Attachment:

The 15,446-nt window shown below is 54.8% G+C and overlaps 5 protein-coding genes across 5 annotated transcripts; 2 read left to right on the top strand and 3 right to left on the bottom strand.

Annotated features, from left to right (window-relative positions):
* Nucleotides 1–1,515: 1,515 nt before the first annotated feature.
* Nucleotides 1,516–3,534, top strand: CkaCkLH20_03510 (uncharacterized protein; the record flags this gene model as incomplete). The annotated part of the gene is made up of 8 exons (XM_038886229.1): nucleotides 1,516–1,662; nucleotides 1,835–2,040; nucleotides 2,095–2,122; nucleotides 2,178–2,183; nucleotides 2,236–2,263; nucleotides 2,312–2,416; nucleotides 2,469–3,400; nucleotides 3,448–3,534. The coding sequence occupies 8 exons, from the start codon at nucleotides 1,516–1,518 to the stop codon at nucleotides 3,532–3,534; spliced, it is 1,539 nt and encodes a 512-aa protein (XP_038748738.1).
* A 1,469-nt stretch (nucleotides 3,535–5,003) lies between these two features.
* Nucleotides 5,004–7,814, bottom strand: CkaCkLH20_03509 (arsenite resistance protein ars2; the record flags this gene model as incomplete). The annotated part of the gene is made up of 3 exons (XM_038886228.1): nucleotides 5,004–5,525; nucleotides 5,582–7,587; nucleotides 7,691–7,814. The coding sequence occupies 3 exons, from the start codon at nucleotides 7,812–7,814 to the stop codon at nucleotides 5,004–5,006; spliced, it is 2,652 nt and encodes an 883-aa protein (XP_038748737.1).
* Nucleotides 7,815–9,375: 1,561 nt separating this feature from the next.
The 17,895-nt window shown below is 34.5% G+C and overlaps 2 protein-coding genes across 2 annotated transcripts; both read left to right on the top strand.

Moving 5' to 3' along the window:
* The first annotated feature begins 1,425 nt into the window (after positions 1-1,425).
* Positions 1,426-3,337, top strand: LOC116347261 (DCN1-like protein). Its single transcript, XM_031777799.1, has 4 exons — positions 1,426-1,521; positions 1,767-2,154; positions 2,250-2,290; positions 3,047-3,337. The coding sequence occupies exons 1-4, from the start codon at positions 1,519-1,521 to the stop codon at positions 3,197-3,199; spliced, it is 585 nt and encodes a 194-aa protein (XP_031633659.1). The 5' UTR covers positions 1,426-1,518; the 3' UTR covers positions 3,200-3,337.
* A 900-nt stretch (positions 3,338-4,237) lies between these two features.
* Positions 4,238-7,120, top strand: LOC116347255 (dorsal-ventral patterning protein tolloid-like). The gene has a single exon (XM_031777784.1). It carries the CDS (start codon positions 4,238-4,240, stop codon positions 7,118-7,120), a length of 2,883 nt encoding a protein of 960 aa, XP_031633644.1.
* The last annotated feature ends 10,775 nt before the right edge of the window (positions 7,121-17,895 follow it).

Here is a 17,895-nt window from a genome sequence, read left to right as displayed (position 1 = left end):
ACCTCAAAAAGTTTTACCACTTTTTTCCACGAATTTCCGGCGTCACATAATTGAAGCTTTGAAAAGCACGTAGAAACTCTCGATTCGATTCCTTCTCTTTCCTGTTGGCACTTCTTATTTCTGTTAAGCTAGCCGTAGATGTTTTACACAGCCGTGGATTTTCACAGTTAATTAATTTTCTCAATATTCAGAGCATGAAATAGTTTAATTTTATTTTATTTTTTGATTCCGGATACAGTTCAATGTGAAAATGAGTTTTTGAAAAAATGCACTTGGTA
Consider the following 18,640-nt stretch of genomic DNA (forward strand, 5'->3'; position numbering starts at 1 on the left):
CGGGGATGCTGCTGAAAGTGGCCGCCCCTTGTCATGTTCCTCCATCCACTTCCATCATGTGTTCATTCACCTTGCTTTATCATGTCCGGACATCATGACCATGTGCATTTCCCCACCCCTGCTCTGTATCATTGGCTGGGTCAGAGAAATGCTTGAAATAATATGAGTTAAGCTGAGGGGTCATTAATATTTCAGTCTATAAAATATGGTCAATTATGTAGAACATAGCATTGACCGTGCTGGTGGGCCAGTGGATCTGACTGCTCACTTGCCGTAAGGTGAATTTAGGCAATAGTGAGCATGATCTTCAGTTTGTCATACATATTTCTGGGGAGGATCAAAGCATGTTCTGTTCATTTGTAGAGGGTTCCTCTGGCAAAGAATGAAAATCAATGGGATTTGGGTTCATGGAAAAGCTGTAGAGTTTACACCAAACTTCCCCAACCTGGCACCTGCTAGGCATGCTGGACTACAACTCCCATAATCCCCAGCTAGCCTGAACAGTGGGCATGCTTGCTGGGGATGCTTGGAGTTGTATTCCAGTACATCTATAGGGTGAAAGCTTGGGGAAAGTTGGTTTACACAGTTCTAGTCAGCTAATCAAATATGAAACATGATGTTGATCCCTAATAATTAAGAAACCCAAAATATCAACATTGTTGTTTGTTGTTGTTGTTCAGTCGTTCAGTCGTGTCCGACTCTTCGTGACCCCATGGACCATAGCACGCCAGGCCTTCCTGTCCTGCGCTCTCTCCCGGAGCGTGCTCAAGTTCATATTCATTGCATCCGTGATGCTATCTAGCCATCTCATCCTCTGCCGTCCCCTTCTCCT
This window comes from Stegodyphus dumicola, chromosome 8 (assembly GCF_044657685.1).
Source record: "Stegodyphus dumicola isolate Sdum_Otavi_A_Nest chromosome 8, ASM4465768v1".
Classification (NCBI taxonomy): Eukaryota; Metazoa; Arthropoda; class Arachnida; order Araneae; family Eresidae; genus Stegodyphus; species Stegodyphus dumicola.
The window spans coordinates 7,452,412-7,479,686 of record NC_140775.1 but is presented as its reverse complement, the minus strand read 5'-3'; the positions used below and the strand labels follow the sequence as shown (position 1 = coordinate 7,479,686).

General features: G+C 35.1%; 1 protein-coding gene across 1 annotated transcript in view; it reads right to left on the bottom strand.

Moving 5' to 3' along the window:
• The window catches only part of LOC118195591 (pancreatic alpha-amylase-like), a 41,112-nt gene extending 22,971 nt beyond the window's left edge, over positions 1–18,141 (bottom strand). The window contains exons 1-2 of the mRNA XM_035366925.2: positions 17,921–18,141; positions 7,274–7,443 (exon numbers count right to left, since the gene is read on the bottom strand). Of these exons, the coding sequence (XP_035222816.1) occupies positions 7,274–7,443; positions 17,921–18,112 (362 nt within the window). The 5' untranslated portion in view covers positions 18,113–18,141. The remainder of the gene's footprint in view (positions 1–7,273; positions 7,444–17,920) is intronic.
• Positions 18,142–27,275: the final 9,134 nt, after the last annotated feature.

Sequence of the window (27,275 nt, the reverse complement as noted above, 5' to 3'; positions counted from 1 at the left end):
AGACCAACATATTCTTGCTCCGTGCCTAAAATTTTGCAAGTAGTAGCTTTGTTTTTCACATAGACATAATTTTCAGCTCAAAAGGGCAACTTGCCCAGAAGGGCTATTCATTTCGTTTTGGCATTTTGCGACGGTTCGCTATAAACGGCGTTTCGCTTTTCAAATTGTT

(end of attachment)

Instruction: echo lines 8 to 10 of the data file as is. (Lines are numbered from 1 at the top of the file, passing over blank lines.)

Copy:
The 17,895-nt window shown below is 34.5% G+C and overlaps 2 protein-coding genes across 2 annotated transcripts; both read left to right on the top strand.

Moving 5' to 3' along the window:
* The first annotated feature begins 1,425 nt into the window (after positions 1-1,425).